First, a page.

Offline LA7SJA

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Re: Oscilloscopes needed?
« Reply #12 on: September 23, 2015, 05:58:52 pm »
If you just want to monitor/check 3.3v/5V ttl "RS232" you could use this http://dangerousprototypes.com/docs/Bus_Pirate, mine came from http://www.seeedstudio.com/depot/Bus-Pirate-v36-universal-serial-interface-p-609.html and I was so happy with it that I got this http://www.seeedstudio.com/depot/Bus-Pirate-v36-acrylic-case-v1-DP6037-p-1229.html this was my main embedded debuging tool for a very long time.

Johan-Fredrik
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Offline jlmoon

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Re: Oscilloscopes needed?
« Reply #13 on: September 23, 2015, 06:21:45 pm »
Why do you post this in testequipment, with a silly Oscilloscopes title ?

"TestEquipment"?  I'm confused.  Last time I checked this guy posted in the 'Beginners' section.  Which he obviously is.   :-//
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Offline GreyWoolfe

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Re: Oscilloscopes needed?
« Reply #14 on: September 23, 2015, 06:58:21 pm »
Pretty much any electronics project will benefit from an oscilloscope for analysis & debugging purposes.
As you're mentioning a COM port, a serial protocol analyzing function (for UART) would be helpful. Many scopes and all logic analyzers can do this. For scopes it's usually an option at additional cost. An USB logic analyzer would be the cheapest solution, and pretty handy for digital stuff anyway, but you might still want a scope on top of that, once you're starting real projects with the MSP430.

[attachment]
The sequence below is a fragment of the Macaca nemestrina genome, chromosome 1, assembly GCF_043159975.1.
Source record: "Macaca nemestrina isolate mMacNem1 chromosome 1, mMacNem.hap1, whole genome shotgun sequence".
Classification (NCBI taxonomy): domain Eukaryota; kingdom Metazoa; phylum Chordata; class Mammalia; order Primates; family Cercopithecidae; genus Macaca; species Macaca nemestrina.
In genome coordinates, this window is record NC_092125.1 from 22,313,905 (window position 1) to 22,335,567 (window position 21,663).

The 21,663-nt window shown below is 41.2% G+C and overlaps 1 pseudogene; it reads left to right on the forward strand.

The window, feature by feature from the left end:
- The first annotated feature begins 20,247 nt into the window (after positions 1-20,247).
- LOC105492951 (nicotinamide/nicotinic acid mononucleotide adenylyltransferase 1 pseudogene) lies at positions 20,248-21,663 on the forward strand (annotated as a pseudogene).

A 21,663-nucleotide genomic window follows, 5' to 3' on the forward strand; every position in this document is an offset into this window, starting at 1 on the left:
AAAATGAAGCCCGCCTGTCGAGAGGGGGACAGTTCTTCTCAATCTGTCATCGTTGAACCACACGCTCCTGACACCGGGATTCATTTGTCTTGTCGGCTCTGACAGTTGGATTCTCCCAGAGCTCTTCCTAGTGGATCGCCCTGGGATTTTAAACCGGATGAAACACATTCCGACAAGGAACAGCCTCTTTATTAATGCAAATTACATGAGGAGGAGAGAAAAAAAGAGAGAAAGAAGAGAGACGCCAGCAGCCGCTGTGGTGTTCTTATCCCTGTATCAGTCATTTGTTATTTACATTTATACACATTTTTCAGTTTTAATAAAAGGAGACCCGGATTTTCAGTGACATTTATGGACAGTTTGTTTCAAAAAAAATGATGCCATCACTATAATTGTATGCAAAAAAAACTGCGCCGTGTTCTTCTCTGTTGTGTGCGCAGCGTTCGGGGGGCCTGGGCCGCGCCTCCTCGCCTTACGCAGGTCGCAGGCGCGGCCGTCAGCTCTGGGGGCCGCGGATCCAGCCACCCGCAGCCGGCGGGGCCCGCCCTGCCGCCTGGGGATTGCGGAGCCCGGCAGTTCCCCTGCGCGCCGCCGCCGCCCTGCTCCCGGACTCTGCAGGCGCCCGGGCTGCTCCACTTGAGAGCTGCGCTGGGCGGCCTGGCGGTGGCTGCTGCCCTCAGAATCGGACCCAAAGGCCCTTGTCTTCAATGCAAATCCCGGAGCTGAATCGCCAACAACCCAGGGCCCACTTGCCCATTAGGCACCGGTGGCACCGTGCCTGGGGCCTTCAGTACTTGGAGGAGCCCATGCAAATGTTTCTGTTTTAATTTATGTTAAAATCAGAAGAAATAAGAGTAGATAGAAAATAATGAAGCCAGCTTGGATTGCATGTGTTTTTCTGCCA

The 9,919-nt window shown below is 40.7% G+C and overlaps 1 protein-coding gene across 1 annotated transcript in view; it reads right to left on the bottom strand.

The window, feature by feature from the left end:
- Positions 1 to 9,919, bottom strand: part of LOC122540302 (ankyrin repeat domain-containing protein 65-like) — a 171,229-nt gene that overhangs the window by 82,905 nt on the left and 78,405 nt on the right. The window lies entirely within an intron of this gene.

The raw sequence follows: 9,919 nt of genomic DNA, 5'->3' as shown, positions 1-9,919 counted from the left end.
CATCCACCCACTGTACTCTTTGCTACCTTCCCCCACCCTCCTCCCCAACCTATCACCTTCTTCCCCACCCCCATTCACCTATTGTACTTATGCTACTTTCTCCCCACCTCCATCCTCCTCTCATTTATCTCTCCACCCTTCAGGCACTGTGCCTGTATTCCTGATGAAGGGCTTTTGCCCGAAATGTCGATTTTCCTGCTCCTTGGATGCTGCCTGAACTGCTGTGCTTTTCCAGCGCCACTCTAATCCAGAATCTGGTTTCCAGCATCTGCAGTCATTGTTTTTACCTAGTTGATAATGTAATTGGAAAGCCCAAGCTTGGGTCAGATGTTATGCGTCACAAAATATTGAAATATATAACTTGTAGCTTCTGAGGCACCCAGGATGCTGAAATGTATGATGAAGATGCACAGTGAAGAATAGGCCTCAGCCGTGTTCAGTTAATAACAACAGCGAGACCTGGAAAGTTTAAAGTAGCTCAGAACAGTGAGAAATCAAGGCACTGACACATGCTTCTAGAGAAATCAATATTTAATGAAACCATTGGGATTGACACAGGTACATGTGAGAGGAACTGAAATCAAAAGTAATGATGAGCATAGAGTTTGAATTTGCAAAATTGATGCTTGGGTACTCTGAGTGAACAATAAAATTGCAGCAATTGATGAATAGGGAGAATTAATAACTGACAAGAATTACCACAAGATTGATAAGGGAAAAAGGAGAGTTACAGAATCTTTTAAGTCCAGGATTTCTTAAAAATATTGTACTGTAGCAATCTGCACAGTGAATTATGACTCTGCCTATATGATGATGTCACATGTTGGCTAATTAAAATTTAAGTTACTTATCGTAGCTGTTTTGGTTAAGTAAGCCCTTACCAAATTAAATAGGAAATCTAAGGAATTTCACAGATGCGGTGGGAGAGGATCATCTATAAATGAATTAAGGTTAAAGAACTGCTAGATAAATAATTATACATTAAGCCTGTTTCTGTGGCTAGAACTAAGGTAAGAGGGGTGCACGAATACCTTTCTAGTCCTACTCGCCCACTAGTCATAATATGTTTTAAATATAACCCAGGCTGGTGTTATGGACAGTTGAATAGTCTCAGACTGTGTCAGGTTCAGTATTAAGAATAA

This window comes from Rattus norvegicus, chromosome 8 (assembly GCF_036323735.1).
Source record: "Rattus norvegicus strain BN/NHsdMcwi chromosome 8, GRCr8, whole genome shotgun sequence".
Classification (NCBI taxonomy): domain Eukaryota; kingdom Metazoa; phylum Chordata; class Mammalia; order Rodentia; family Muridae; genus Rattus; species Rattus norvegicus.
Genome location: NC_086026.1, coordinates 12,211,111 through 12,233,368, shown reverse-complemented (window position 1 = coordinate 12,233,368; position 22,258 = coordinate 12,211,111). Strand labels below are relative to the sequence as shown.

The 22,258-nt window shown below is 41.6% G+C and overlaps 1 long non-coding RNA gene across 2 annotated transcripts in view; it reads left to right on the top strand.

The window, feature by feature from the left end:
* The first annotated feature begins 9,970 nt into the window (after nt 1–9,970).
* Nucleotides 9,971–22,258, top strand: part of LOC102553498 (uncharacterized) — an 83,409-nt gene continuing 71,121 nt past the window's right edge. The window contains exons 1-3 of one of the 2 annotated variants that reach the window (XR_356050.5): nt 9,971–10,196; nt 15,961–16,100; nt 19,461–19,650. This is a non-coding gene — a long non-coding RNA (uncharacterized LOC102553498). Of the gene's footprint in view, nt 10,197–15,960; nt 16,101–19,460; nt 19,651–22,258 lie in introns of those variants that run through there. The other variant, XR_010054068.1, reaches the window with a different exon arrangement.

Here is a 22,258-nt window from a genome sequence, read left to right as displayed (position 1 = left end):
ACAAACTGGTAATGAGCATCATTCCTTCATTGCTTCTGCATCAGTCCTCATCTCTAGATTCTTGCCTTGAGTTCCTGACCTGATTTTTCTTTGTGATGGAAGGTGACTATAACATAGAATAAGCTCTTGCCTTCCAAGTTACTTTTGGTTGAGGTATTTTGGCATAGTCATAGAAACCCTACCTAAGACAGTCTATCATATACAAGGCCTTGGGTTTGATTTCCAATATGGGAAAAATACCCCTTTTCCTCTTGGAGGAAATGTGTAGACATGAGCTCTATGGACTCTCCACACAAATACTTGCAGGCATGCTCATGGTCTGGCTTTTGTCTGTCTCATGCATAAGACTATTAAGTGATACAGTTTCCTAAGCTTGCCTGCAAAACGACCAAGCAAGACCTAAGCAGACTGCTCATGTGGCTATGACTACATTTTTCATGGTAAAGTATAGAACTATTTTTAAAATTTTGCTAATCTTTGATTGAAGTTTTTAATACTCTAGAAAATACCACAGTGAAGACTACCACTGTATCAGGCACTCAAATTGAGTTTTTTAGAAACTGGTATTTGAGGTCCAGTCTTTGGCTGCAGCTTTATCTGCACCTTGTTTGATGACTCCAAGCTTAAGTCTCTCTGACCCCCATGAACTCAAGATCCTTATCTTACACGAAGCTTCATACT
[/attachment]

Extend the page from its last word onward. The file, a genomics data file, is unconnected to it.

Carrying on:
There are also mixed signal scopes (MSO) that combine analog and digital channels, hence can act as a substitute for a logic analyzer to a certain degree. But as I stated before, if a scope supports serial decoding, it will do it on the analog channels as well, so the mixed signal option isn't really necessary if you only want to check an UART or TWI bus every now and then.

Alright well I guess I will start looking on craigslist, and hope I can find something under $50 to start with.

Not sure how many channels or how much bandwidth you need, but I got one of these to play with:
http://www.ebay.com/itm/New-Set-USB-Logic-Analyzer-Device-USB-Cable-24MHz-8CH-24MHz-for-ARM-FPGA-/291457642276?hash=item43dc3aaf24
It works with the Saleae software.
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Offline alsetalokin4017

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Re: Oscilloscopes needed?
« Reply #15 on: September 23, 2015, 07:42:13 pm »
Didn't the OP just ask for the pinout of the COM port? I think that it might take more than a few posts here for him to sort out the pinouts by probing with a multimeter, an LED or even an oscilloscope.....

Would it be out of place to suggest that he simply google "COM port pinout" and look at the images displayed?



But does his computer even have a proper serial port connector? Nowadays pretty much everything is done over USB, isn't it?